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Let $\mathcal{N}{oetherian}\mathcal{C}\mathcal{R}{ng} \overset{def}{=} {\left\lbrace{ R \in \mathcal{C}\mathcal{R}{ng} \wedge R \,\text{is}\, \mathcal{N}{oetherian} }\right\rbrace}$.

I define the property of the existence of maximal ideals for each non-invertible element as a class.

Let $R \in \mathcal{C}\mathcal{R}{ng}$ , I define a class of commutative rings which agrees with the wanted property:

$${\mathcal{C}\mathcal{R}{ng}\mathcal{W}{ith}\mathcal{M}{aximals}} {\overset{def}{=}}$$ $${\overset{def}{=}} {\left\lbrace{ R \in \mathcal{C}\mathcal{R}{ng}\,\mid\,\mathcal{M}{ax}{(R)}\neq\emptyset \wedge \forall x \in {R\!\setminus\!{R^{\times}}} \, \exists \mathfrak{m}\in \mathcal{M}{ax}(R) \, x\in\mathfrak{m}}\right\rbrace}$$

It is well known by all of us that $$ ZFC \vdash {\mathcal{C}\mathcal{R}{ng}\mathcal{W}{ith}\mathcal{M}{aximals}}\equiv \mathcal{C}\mathcal{R}{ng} $$

Too is well known by all of us that $$ ZF\neg{AC} \vdash {\mathcal{N}{oether}\mathcal{C}\mathcal{R}{ng}} \implies {\mathcal{C}\mathcal{R}{ng}\mathcal{W}{ith}\mathcal{M}{aximals}} $$

Then the class ${\mathcal{C}\mathcal{R}{ng}\mathcal{W}{ith}\mathcal{M}{aximals}}\neq\emptyset$ into $ZF\neg AC$.

Which I want find is a class in $ZF \neg AC$ such that ${\mathcal{X}\mathcal{C}{lass}} \implies {\mathcal{C}\mathcal{R}{ng}\mathcal{W}{ith}\mathcal{M}{aximals}}$ where ${\mathcal{N}{oetherian}\mathcal{C}\mathcal{R}{ng}}\implies{\mathcal{X}\mathcal{C}{lass}}$ and $\neg\left({\mathcal{X}\mathcal{C}{lass}}\implies{\mathcal{N}{oetherian}\mathcal{C}\mathcal{R}{ng}}\right)$.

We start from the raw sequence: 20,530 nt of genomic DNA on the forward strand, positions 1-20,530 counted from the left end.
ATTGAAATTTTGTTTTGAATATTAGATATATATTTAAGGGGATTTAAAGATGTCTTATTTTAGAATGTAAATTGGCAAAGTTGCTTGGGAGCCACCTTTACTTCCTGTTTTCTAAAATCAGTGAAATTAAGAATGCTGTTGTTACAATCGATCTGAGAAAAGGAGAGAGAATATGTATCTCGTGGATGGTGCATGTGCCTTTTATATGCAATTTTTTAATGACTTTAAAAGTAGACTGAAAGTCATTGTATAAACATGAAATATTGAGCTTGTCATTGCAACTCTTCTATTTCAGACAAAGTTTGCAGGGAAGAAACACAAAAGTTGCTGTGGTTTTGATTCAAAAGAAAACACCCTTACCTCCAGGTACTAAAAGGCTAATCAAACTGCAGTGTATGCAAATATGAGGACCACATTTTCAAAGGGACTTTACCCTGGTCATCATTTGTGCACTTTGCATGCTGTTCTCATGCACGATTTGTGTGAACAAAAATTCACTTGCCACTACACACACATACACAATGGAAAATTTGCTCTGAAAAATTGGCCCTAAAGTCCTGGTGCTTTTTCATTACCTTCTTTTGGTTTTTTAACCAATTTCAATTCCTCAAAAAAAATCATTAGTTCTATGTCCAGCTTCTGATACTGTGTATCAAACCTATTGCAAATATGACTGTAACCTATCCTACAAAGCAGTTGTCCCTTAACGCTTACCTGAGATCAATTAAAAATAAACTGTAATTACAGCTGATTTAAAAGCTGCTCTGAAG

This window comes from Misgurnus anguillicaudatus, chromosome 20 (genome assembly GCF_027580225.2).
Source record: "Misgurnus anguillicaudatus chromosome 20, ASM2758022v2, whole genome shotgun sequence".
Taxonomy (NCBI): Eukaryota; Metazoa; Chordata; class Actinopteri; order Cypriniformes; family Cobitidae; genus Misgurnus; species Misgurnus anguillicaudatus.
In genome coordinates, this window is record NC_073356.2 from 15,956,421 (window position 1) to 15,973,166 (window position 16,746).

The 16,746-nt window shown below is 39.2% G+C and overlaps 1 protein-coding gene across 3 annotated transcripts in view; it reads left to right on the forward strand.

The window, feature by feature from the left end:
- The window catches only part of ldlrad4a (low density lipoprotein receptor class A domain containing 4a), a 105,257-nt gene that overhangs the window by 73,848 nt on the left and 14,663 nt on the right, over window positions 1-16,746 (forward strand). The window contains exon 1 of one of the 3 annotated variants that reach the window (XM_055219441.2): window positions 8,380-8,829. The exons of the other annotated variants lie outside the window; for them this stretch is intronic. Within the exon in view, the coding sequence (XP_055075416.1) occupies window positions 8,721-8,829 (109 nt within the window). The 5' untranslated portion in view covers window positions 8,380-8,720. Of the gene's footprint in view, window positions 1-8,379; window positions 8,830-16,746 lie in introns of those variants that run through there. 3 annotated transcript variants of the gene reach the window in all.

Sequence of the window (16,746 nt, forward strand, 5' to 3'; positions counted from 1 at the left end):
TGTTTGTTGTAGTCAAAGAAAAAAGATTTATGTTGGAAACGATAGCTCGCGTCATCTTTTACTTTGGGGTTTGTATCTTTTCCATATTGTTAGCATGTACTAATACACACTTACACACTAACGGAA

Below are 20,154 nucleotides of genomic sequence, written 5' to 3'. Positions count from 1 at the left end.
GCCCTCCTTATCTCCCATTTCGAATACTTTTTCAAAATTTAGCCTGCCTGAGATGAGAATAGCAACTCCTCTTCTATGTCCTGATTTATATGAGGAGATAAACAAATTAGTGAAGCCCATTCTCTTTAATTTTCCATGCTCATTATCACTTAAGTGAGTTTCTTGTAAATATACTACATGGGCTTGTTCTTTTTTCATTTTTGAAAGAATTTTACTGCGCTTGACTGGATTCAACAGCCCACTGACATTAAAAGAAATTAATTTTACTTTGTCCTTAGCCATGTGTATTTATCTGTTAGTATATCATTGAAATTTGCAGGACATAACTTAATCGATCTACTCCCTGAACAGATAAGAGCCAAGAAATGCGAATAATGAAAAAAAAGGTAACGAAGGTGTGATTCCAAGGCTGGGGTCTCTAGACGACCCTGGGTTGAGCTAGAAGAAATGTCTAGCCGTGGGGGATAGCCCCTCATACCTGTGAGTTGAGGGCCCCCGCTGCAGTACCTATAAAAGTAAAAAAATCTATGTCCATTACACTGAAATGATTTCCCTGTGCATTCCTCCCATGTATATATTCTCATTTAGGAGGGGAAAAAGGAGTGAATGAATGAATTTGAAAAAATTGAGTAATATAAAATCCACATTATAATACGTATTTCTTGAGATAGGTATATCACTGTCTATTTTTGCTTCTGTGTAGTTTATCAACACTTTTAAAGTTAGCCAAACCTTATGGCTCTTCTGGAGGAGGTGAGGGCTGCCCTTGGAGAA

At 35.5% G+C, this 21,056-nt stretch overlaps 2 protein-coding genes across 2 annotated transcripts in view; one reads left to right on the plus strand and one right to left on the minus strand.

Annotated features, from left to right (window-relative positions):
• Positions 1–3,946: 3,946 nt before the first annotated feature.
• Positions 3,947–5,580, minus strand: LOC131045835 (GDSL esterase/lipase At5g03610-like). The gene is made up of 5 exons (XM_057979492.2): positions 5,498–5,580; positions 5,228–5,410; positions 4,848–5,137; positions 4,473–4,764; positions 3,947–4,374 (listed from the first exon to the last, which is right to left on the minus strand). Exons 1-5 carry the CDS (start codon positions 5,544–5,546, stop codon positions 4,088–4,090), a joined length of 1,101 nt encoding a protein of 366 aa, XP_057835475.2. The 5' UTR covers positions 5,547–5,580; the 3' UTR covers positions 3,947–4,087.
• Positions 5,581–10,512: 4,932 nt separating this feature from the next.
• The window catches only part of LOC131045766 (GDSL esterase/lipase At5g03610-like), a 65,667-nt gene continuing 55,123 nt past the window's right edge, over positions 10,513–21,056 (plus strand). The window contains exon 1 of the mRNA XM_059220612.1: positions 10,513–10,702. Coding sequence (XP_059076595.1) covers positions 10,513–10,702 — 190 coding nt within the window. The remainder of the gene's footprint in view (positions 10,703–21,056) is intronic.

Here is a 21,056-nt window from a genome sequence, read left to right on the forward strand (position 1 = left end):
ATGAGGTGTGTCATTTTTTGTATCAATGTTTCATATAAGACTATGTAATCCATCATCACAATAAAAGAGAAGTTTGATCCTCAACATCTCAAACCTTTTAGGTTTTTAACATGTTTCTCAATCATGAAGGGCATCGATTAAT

Now, our $\mathcal{X}\mathcal{C}{lass}$ is the subject of the question.

$\mathcal{X}\mathcal{C}{lass}$ is non-trivial. Let $R\in\mathcal{N}{oetherian}\mathcal{C}\mathcal{R}{ng}$, and let $\mathcal{I}$ any set of indices. I claim that $R\left[{\left\lbrace{X_i}\right\rbrace}_{i \in \mathcal{I}}\right]$ is of $\mathcal{X}\mathcal{C}{lass}$ and it is non-Noetherian (this last note is an evidence).

Trying to prove:

Let $x\in R\left[{\left\lbrace{X_i}\right\rbrace}_{i \in \mathcal{I}}\right]$ such that is irreducible and is non-invertible. Then $Indeterminates(x)$ $=$ ${\lbrace{X_i}\rbrace}_{i\in F}$ where $F\subset\mathcal{I}$ and $\left\vert {F} \right\vert \in\mathbb{N}$.

Notation ${\boldsymbol{\mathcal{A}}}{\overset{def}{=}}{R{\left[{\left\lbrace{X_i}\right\rbrace}_{i \in \mathcal{I}}\right]}}$

And now we have another set of indices $\mathcal{F} := \mathcal{I}\!\setminus\!F$.

There are three possibilities for the polynomial $x$ that we can study.

  1. $x \in R\!\setminus\!R^{\times}$. Then , $\forall \mathfrak{m} \in \mathcal{M}{ax}(R)$ such that $x \in \mathfrak{m}$ we get that ${\left\langle\mathfrak{m}\right\rangle}_{\boldsymbol{\mathcal{A}}}+{\left\langle{\lbrace{X_i}\rbrace}_{i \in \mathcal{I}}\right\rangle}_{\boldsymbol{\mathcal{A}}}$ is a maximal ideal of the generated polynomial ring.